CNS photo
CNS photo
In my 2016 “Year of Mercy Pastoral Letter” to the Diocese of Trenton, I shared these reflections:
“Mercy is the love freely shown to us by God, who first reveals himself to us and makes his presence known and felt. We do not ‘earn’ this mercy; we do not ‘deserve’ it; we do not have a ‘right’ to it. Mercy is a free gift of God that, when given, draws us into God’s very being, making God present ‘to’ us and then, ‘through’ us to others.”

“Mercy shows itself in God’s care, concern and compassion for us and, in turn, our care, concern and compassion for others in the concrete situations of their lives and in the forgiveness extended toward those who wrong us. Again, mercy is freely given and not merited.”

“In the experience of most people, showing mercy lowers the defenses of both the giver and the receiver, so that both parties can experience life in God as God intended it to be.  Mercy does not diminish judgment or justice, as some suggest.  Mercy recognizes what lies before us in life as it truly is and makes what it encounters better, more worthy of love, of compassion, of forgiveness – not because the one shown mercy has earned or merits any of those things, but because we all need love, compassion and forgiveness to be what we ought to be; given our fallen human nature, only mercy can make that happen.  Mercy sees the truth of God’s creation as ‘good’ although somehow wounded by the introduction of evil and sin into human experience. Mercy calls creation and our wounded humanity back to its origin and nature in God.”

For the past twenty years, Catholics throughout the world have celebrated “Divine Mercy Sunday” on the Second Sunday of Easter.  Originally added to the Church calendar by Pope St. John Paul II, Divine Mercy Sunday is based upon the private revelations of a Polish nun, Sister now Saint Mary Faustina Kowalska (1905-1938).  

Related: What to do on Divine Mercy Sunday?

From her childhood, St. Faustina manifested great devotion to the Holy Eucharist and the mercy of God.  In a diary she kept, St. Faustina wrote: “O my Jesus, each of Your saints reflects one of Your virtues; I desire to reflect Your compassionate heart, full of mercy; I want to glorify it. Let Your mercy, O Jesus, be impressed upon my heart and soul like a seal, and this will be my badge in this and the future life (Diary 1242).”  Her prayers were answered.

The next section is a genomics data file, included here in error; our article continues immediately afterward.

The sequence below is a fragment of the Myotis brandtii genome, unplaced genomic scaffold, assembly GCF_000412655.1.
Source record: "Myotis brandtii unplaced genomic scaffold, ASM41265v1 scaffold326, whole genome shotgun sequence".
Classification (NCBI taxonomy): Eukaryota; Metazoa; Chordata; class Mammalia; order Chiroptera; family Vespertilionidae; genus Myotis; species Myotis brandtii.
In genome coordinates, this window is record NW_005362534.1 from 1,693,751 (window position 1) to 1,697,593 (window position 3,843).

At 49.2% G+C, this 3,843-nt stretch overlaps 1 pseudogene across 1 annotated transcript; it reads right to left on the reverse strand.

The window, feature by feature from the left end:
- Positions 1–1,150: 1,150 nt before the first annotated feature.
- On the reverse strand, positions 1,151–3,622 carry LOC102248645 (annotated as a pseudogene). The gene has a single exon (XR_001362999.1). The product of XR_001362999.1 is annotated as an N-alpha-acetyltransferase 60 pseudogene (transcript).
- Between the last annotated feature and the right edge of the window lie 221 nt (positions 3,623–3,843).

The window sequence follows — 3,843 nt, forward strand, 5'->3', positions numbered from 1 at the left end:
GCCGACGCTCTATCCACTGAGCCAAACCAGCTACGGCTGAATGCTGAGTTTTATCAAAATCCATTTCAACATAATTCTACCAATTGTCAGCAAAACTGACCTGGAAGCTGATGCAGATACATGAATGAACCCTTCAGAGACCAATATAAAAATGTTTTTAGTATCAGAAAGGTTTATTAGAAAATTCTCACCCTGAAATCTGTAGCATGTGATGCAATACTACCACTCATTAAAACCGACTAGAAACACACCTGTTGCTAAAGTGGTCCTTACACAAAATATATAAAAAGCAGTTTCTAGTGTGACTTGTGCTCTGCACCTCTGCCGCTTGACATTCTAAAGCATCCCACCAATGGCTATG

The Lord Jesus spoke to her, again recorded in her diary, “Today I am sending you with My mercy to the people of the whole world. I do not want to punish aching mankind, but I desire to heal it, pressing it to My Merciful Heart (Diary 1588). ... Know that your task is to write down everything that I make known to you about My mercy, for the benefit of those who by reading these things will be comforted in their souls and will have the courage to approach Me (Diary 1693).”

At her canonization ceremony on April 30, 2000, Pope St. John Paul II referred to Sr. Mary Faustina in his homily as “a gift of God for our time,” quoting the Lord Jesus’ message to her, "Humanity will not find peace until it turns trustfully to divine mercy.”

He continued, “Christ has taught us that man not only receives and experiences the mercy of God, but is also called ’to practice mercy' towards others:  ‘Blessed are the merciful, for they shall obtain mercy' (Mt 5: 7). ... He also showed us the many paths of mercy, which not only forgives sins but reaches out to all human needs. Jesus bent over every kind of human poverty, material and spiritual.”  

The sainted Holy Father concluded his homily, encouraging the world: “Today, fixing our gaze with you (St. Faustina) on the face of the risen Christ, let us make our own your prayer of trusting abandonment and say with firm hope:  ‘Christ Jesus, I trust in you!’”

As we celebrate Divine Mercy Sunday this year, please join me in recalling the words of Pope Francis as he inaugurated the “Year of Mercy” five years ago.”  From “Vultus Misericordiae,” Bull of Indiction for the “Year of Mercy,“ April 11, 2015:

“Jesus Christ is the face of the Father’s mercy.  These words might well sum up the mystery of the Christian faith. Mercy has become living and visible in Jesus of Nazareth, reaching its culmination in him. Jesus of Nazareth, by his words, his actions, and his entire person reveals the mercy of God (VM, 1).”

“Mercy reveals the very mystery of the Most Holy Trinity. Mercy: the ultimate and supreme act by which God comes to meet us. Mercy: the fundamental law that dwells in the heart of every person who looks sincerely into the eyes of his brothers and sisters on the path of life. Mercy: the bridge that connects God and man, opening our hearts to the hope of being loved forever despite our sinfulness (VM, 2).”

“As we can see in Sacred Scripture, mercy is a key word that indicates God’s action towards us. He does not limit himself merely to affirming his love, but makes it visible and tangible. Love, after all, can never be just an abstraction. By its very nature, it indicates something concrete: intentions, attitudes, and behaviors that are shown in daily living. The mercy of God is his loving concern for each one of us. He feels responsible; that is, he desires our well-being, and he wants to see us happy, full of joy and peaceful. This is the path which the merciful love of Christians must also travel. As the Father loves, so do his children. Just as he is merciful, so we are called to be merciful to each other (VM, 9).”

May Mary, the Mother of Mercy, lead us to the All Merciful Heart of her Son, whose Divine Mercy is “the Way, the Truth and the Life (John 14: 6).”